Just over seven months after prices peaked, the Queensland capital has recorded its swiftest and largest decline ever.
A cocktail comprising the Palaszczuk government’s relatively relaxed pandemic restrictions, a limited number of lengthy lockdowns, and proximity to Sydney and Melbourne, which reported migration losses of 31,232 and 32,166, respectively, during the 12 months to March 2021, saw home values surge 43 per cent throughout Greater Brisbane.
Now, the dust has settled on the city’s property boom. CoreLogic’s latest Daily Home Value Index (HVI) revealed Brisbane home values have plummeted 10.9 per cent since the 19 June 2022 peak and 28 January 2023.
Head of research at CoreLogic, Eliza Owen, said the city’s market movements, which follow the national daily HVI hitting a record decline earlier this month, see Brisbane join Hobart in experiencing the record declines.
She noted the pair were not exclusively the only markets recording massive value decreases, with Sydney’s peak-to-trough falls currently at 13.8 per cent.
But the researcher did flag that current declines have barely dented the gains registered during Brisbane’s 43.5 per cent value upswing from August 2020 and June 2022, a rise which she categorised as “the fastest trajectory of rising values on record.”
“This leaves home values across Brisbane 27.9 per cent higher than at the previous trough in August 2020,” she added.
“Brisbane maintains the third highest gain in value of the capital cities since the start of the pandemic.”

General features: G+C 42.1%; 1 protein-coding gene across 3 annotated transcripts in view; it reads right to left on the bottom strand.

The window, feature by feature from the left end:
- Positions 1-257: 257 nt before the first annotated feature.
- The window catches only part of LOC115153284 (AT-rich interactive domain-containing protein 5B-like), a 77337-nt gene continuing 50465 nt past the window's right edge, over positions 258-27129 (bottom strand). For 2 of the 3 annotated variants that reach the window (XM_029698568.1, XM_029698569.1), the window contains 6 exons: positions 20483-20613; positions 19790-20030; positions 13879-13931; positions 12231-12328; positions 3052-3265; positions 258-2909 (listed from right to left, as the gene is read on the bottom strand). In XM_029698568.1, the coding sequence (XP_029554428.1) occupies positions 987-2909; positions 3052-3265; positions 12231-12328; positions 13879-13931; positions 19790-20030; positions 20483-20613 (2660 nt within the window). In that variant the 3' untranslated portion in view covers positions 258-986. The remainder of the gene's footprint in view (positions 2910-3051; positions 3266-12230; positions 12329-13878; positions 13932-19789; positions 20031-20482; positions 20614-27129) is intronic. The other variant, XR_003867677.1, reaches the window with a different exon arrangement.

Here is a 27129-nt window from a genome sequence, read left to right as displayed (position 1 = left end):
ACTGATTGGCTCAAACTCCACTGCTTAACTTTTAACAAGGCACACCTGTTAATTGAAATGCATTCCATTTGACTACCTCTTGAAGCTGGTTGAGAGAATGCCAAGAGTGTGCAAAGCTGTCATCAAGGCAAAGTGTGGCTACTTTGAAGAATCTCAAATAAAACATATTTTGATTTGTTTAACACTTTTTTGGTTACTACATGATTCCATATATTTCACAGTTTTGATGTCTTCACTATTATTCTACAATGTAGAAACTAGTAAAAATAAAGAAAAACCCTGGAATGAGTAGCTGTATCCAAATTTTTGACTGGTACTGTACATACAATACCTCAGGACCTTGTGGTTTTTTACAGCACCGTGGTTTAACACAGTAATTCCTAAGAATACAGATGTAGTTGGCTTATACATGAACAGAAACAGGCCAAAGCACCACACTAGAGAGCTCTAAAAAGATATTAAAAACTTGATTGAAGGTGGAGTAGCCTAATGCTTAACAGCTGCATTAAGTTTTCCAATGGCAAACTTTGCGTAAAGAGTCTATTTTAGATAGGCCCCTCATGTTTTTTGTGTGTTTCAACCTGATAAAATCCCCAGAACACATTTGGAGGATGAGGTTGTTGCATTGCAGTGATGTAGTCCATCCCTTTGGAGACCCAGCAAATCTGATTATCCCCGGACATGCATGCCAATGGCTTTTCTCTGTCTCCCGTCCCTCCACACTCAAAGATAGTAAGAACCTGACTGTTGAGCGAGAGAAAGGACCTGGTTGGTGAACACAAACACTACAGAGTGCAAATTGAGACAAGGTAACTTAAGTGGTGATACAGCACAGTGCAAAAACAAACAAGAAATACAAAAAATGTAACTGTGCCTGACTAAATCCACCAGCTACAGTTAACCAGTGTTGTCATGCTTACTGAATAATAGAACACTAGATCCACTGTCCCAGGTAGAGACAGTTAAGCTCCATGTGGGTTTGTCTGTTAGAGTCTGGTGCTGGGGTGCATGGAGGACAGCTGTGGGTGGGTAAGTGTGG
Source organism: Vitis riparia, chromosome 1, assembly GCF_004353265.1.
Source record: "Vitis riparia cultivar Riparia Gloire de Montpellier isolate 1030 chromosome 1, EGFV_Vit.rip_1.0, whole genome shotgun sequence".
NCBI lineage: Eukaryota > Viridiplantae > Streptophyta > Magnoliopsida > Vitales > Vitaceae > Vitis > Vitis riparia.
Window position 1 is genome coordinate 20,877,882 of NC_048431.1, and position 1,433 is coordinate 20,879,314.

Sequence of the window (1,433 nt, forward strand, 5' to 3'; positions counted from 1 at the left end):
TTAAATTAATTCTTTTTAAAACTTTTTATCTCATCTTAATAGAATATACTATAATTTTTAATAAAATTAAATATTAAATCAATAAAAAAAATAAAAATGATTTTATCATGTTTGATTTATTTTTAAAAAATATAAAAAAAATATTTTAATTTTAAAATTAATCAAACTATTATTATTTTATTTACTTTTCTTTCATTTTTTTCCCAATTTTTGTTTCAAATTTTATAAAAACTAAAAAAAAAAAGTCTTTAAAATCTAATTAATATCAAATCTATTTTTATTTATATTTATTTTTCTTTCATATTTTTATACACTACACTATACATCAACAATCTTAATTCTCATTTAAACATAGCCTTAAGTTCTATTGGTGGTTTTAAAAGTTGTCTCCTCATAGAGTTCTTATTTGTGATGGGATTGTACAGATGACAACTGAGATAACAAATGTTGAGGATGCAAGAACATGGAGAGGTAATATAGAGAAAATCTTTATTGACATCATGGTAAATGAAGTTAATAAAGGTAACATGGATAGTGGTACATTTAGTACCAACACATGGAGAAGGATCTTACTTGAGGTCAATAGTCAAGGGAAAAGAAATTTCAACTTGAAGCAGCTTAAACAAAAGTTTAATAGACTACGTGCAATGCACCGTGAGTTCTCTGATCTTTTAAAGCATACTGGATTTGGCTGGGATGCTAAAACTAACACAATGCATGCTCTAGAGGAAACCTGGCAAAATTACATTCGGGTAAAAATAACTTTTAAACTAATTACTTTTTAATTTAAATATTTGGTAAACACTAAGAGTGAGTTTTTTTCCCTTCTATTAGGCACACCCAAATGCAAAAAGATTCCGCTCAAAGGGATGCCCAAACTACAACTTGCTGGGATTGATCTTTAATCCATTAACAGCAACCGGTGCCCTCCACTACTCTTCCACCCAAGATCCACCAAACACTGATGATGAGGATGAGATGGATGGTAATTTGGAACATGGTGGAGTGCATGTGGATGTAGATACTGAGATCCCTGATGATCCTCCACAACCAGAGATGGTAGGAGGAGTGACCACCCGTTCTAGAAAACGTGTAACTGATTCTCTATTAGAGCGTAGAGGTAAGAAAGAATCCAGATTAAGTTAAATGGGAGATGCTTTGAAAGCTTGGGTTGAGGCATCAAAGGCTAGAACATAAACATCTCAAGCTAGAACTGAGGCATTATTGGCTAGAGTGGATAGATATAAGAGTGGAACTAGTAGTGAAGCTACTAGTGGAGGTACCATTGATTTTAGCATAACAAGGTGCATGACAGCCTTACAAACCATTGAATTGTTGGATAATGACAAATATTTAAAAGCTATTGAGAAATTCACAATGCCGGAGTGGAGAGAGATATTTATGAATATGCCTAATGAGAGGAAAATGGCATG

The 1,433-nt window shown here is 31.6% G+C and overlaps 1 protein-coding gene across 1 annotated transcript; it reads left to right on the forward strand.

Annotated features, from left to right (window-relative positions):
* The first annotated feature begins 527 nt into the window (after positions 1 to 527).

According to CoreLogic data, the only historical period of peak-to-trough declines compares to current levels — between April 2010 and January 2012 — when prices fell 10.8 per cent across a 21-month period. Although this decrease occurred over a period thrice as long as the current downturn.
“The second largest period coincided with a national housing market downturn that was fairly broadly based, and partly coincided with the RBA lifting the cash rate 175 basis points between October 2009 and November 2010,” she said.
On average, Greater Brisbane’s dwelling peak-to-trough decline periods last 14 months.
Furthermore, Ms Owen firmed her belief Brisbane’s market is presently adjusting to sharp increases to borrowing costs throughout 2022’s second half, inspired by the Reserve Bank of Australia’s (RBA) consistent cash rate increases and rising prices, which resulted in median home values in the city jumping approximately $200,000 between the onset of the pandemic and 2022’s conclusion.
Given the city’s position as having been outperformed only by Adelaide and Darwin, Ms Owen stated “there is marginal risk of negative equity for Brisbane homeowners, with the exception of very recent buyers, who purchased around the peak in June 2022 with less than a 20 per cent deposit.”
She highlighted how certain factors may be placing a floor under the market as the pace of price falls across Brisbane has been slowing in recent months.
“The first factor is relative affordability. Although housing values remain higher than pre-COVID levels, Brisbane retains a lower price point than Sydney, with a $435,170 difference in median house values and $280,749 difference in median unit values,” Ms Owen said.
She added that the disparity between Brisbane and Melbourne housing values — $119,697 for median home values and just below $100,000 for median unit values — “could encourage ongoing housing demand from those willing to migrate to the state or own an interstate investment.”
Moreover, Brisbane’s interstate migration levels continue to exceed average levels, with the latest demographic data from June last year indicating migration into the Sunshine State was tracking 63 per cent higher than the decade average, the largest of all states and territories.
City rents increased 13.4 per cent in 2022, which Ms Owen believes suggests an underlying shortage of available housing.
This is exacerbated by persistent low volumes, “where the volume of advertised stock is trending almost 40 per cent below the previous five-year average.”
“While Brisbane property values are likely to fall further in 2023, it is possible the rate of decline will continue to slow over the coming months,” she concluded.